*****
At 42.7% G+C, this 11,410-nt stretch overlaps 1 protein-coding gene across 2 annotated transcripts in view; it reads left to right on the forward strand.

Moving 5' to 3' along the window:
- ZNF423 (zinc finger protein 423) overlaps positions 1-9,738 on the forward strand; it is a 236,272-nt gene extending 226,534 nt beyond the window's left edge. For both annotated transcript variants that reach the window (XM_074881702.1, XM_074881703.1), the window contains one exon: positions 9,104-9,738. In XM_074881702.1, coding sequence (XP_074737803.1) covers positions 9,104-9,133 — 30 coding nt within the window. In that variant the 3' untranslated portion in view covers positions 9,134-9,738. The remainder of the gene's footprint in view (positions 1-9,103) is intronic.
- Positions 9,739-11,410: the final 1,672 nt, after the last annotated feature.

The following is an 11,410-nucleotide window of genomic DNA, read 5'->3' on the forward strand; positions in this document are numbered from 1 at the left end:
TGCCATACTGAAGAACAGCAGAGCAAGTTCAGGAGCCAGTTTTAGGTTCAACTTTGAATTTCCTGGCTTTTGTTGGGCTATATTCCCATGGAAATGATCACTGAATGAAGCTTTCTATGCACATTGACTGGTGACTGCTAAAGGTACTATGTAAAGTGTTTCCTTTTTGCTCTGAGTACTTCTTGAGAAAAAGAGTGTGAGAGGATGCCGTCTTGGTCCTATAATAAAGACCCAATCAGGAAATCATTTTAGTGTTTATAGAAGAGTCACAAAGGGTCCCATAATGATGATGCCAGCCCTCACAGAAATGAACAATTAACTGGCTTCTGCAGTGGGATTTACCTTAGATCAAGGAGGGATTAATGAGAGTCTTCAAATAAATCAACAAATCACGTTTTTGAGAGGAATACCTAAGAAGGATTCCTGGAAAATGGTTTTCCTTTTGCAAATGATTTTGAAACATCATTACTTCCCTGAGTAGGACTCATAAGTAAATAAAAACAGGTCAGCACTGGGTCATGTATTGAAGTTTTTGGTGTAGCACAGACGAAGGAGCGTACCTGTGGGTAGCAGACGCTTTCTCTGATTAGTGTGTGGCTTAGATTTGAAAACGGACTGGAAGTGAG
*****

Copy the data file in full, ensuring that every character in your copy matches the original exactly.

At 42.7% G+C, this 11,410-nt stretch overlaps 1 protein-coding gene across 2 annotated transcripts in view; it reads left to right on the forward strand.

Moving 5' to 3' along the window:
- ZNF423 (zinc finger protein 423) overlaps positions 1-9,738 on the forward strand; it is a 236,272-nt gene extending 226,534 nt beyond the window's left edge. For both annotated transcript variants that reach the window (XM_074881702.1, XM_074881703.1), the window contains one exon: positions 9,104-9,738. In XM_074881702.1, coding sequence (XP_074737803.1) covers positions 9,104-9,133 — 30 coding nt within the window. In that variant the 3' untranslated portion in view covers positions 9,134-9,738. The remainder of the gene's footprint in view (positions 1-9,103) is intronic.
- Positions 9,739-11,410: the final 1,672 nt, after the last annotated feature.

The following is an 11,410-nucleotide window of genomic DNA, read 5'->3' on the forward strand; positions in this document are numbered from 1 at the left end:
TGCCATACTGAAGAACAGCAGAGCAAGTTCAGGAGCCAGTTTTAGGTTCAACTTTGAATTTCCTGGCTTTTGTTGGGCTATATTCCCATGGAAATGATCACTGAATGAAGCTTTCTATGCACATTGACTGGTGACTGCTAAAGGTACTATGTAAAGTGTTTCCTTTTTGCTCTGAGTACTTCTTGAGAAAAAGAGTGTGAGAGGATGCCGTCTTGGTCCTATAATAAAGACCCAATCAGGAAATCATTTTAGTGTTTATAGAAGAGTCACAAAGGGTCCCATAATGATGATGCCAGCCCTCACAGAAATGAACAATTAACTGGCTTCTGCAGTGGGATTTACCTTAGATCAAGGAGGGATTAATGAGAGTCTTCAAATAAATCAACAAATCACGTTTTTGAGAGGAATACCTAAGAAGGATTCCTGGAAAATGGTTTTCCTTTTGCAAATGATTTTGAAACATCATTACTTCCCTGAGTAGGACTCATAAGTAAATAAAAACAGGTCAGCACTGGGTCATGTATTGAAGTTTTTGGTGTAGCACAGACGAAGGAGCGTACCTGTGGGTAGCAGACGCTTTCTCTGATTAGTGTGTGGCTTAGATTTGAAAACGGACTGGAAGTGAG